Farm Ireland
Independent.ie

Sunday 21 October 2018

'We live in fear' - farmer left with smashed bones and broken arm after attack by crime gang

Victim: Farmer Patrick Walsh, who was attacked and knocked unconscious at his farm at Lispopple last week. Photo: Frank McGrath
Victim: Farmer Patrick Walsh, who was attacked and knocked unconscious at his farm at Lispopple last week. Photo: Frank McGrath
Tom Brady

Tom Brady

A farmer who was badly injured when thugs rammed a gate with their truck while he was trying to shut it is living in fear that his attackers will return.

Brendan O'Donoghue (56), a father of two young girls, was left with two smashed bones in a leg and a broken arm as he was hurled by the gate against his four-wheel drive vehicle and knocked to the ground.

The nightmare attack still lives in his memory even though it took place more than a year ago.

Nobody has been prosecuted in connection with the ramming because of insufficient evidence, although the truck was seized by gardaí two days after he was assaulted.

Mr O'Donoghue lives with his wife and girls, aged eight and nine, at St Margaret's in north Co Dublin.

He rents land from the Dublin Aviation Authority (DAA) at the end of one of the runways at Dublin Airport.

At around 7.30pm on August 17 last year, he was driving out to check his cattle when he spotted a truck carrying a load of settees and mattresses travelling in the opposite direction.

Dumping of rubbish on local land has been a major problem for the farmers and at the next roundabout he turned and followed the truck.

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Mr O'Donoghue eventually discovered the truck had turned into a field rented from the DAA by a neighbouring farmer.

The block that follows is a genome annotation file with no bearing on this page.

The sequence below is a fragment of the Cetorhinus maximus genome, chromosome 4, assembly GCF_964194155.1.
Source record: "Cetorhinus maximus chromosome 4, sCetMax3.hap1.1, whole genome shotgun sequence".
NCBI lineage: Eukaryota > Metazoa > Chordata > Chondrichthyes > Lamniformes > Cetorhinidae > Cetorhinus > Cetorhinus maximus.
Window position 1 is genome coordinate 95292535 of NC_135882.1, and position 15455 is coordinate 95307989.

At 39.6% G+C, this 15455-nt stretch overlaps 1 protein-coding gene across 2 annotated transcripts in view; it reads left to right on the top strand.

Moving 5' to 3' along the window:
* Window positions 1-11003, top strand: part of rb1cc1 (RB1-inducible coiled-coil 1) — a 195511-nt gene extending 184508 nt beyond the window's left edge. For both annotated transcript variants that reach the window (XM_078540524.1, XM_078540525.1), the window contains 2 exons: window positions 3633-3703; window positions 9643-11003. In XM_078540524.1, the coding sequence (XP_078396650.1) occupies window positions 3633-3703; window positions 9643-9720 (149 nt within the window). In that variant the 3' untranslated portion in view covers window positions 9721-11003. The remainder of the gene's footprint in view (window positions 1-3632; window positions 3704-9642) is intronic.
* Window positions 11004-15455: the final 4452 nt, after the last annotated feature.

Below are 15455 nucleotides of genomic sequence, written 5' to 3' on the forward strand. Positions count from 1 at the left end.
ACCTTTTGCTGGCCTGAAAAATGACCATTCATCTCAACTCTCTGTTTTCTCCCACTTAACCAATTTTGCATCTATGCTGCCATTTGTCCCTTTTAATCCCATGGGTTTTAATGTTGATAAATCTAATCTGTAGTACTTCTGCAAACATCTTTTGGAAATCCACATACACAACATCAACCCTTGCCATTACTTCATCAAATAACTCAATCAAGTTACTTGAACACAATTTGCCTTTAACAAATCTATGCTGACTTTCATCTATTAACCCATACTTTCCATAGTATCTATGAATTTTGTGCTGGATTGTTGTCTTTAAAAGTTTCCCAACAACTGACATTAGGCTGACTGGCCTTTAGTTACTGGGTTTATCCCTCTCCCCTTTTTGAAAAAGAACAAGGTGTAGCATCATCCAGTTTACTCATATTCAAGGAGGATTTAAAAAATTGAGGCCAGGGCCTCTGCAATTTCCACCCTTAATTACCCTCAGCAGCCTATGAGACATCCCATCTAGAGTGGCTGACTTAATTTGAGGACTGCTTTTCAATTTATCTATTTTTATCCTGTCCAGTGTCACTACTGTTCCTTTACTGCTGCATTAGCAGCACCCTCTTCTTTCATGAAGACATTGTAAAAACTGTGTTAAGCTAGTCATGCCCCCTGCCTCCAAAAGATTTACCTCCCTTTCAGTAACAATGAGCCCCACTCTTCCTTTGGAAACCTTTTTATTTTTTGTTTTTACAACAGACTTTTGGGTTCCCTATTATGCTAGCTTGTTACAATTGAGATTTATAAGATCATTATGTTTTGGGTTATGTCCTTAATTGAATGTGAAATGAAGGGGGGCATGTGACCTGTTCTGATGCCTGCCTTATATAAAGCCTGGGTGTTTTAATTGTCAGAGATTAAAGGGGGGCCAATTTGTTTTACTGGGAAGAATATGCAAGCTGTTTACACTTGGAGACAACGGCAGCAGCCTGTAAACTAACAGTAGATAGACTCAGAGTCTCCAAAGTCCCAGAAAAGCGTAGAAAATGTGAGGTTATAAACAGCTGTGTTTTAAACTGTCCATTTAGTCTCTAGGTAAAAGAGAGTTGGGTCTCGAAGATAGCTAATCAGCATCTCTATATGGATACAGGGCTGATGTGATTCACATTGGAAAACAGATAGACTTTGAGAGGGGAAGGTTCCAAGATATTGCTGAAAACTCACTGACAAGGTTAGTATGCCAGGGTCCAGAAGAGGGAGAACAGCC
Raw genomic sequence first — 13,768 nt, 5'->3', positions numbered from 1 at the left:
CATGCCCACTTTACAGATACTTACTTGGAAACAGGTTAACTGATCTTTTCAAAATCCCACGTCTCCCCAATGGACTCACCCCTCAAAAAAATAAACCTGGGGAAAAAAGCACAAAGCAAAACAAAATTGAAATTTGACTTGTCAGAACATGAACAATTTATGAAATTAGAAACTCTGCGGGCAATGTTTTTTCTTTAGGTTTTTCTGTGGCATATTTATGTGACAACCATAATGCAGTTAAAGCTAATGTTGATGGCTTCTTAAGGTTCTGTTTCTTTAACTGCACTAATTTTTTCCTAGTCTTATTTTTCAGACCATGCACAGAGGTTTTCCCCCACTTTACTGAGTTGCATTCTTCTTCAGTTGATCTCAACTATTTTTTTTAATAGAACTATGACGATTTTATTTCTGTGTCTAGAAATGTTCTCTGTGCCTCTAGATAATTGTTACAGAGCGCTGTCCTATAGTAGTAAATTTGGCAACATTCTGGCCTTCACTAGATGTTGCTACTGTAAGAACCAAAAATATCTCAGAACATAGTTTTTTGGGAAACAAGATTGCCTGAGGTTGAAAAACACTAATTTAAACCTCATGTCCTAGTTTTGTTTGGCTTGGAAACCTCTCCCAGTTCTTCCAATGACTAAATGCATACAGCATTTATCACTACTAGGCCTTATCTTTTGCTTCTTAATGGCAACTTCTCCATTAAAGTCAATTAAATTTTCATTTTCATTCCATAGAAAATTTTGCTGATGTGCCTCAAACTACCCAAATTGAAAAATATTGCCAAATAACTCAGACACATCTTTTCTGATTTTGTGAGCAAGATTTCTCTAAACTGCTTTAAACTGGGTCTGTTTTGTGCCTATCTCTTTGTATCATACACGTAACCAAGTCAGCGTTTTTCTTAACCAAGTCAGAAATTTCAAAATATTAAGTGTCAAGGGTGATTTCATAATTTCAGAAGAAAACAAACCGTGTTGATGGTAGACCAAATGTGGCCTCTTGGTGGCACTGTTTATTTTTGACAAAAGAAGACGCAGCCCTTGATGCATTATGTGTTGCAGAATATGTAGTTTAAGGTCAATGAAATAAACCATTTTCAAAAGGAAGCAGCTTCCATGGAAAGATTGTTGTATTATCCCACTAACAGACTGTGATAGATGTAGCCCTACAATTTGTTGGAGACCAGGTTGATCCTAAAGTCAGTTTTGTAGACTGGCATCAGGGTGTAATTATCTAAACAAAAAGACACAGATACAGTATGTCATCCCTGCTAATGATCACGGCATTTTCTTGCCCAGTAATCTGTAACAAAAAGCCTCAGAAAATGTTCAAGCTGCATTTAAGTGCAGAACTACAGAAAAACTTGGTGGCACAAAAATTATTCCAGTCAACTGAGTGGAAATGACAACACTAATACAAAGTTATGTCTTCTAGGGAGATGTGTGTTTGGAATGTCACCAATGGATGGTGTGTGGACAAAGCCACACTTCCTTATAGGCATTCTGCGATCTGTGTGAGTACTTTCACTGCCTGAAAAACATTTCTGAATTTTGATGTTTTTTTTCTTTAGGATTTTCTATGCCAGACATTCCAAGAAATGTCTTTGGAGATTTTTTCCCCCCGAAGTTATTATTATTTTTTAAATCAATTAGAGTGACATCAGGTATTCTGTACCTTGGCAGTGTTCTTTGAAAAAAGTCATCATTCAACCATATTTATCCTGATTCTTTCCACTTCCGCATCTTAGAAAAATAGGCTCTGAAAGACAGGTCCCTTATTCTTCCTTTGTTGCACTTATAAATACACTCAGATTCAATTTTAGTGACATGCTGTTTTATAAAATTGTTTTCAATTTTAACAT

He saw two men in the truck at the top of the field and decided to shut the gate before alerting the authorities, but had difficulty closing it.

"The gate was bent and I couldn't pull the bolt across. The truck came down the field at 100mph and drove through the gate," he said.

"I fell back against my jeep at great force and dropped to the ground. The gate ended up in the middle of the roadway.

"It reminded me of the terrorist attack in Nice when a truck was driven into a crowd of people and they were thrown to the ground," Mr O'Donoghue recalled.

He said he lay there for 10 minutes before two DHL vans arrived on the scene and the drivers alerted the emergency services and his wife.

Mr O'Donoghue was taken by ambulance to St James's Hospital where he spent eight days recovering from breaks to his arm and his tibia and fibula.

He gave a description of the truck to gardaí, who examined CCTV footage from the area.

As a result of further inquiries, gardaí tracked the truck to a halting site in a neighbouring county and seized it. The vehicle had not been taxed or insured for the previous five years, he said.

He was with his family at Mass in the local church on Christmas morning when he spotted the two thugs involved in the attack.

They did not see him but the incident reminded him that they were still in the area and he could easily encounter them again.

"I am very concerned for the safety of my family if they decide to come back and we live in fear," he added.

Mr O'Donoghue said if the authorities had taken action to stop the illegal dumping in his area, life for him and his neighbours would not be as difficult. He felt that farming in a predominantly urban area brought its own social problems.

Last week, the Irish Independent highlighted the vicious attack on farmer Patrick Walsh (47), a father of three, from Lispopple, Swords, north Co Dublin.

He was kicked unconscious after he confronted trespassers on his land. The four men were using lurcher dogs as a cover while carrying out surveillance for a crime spree.

Irish Independent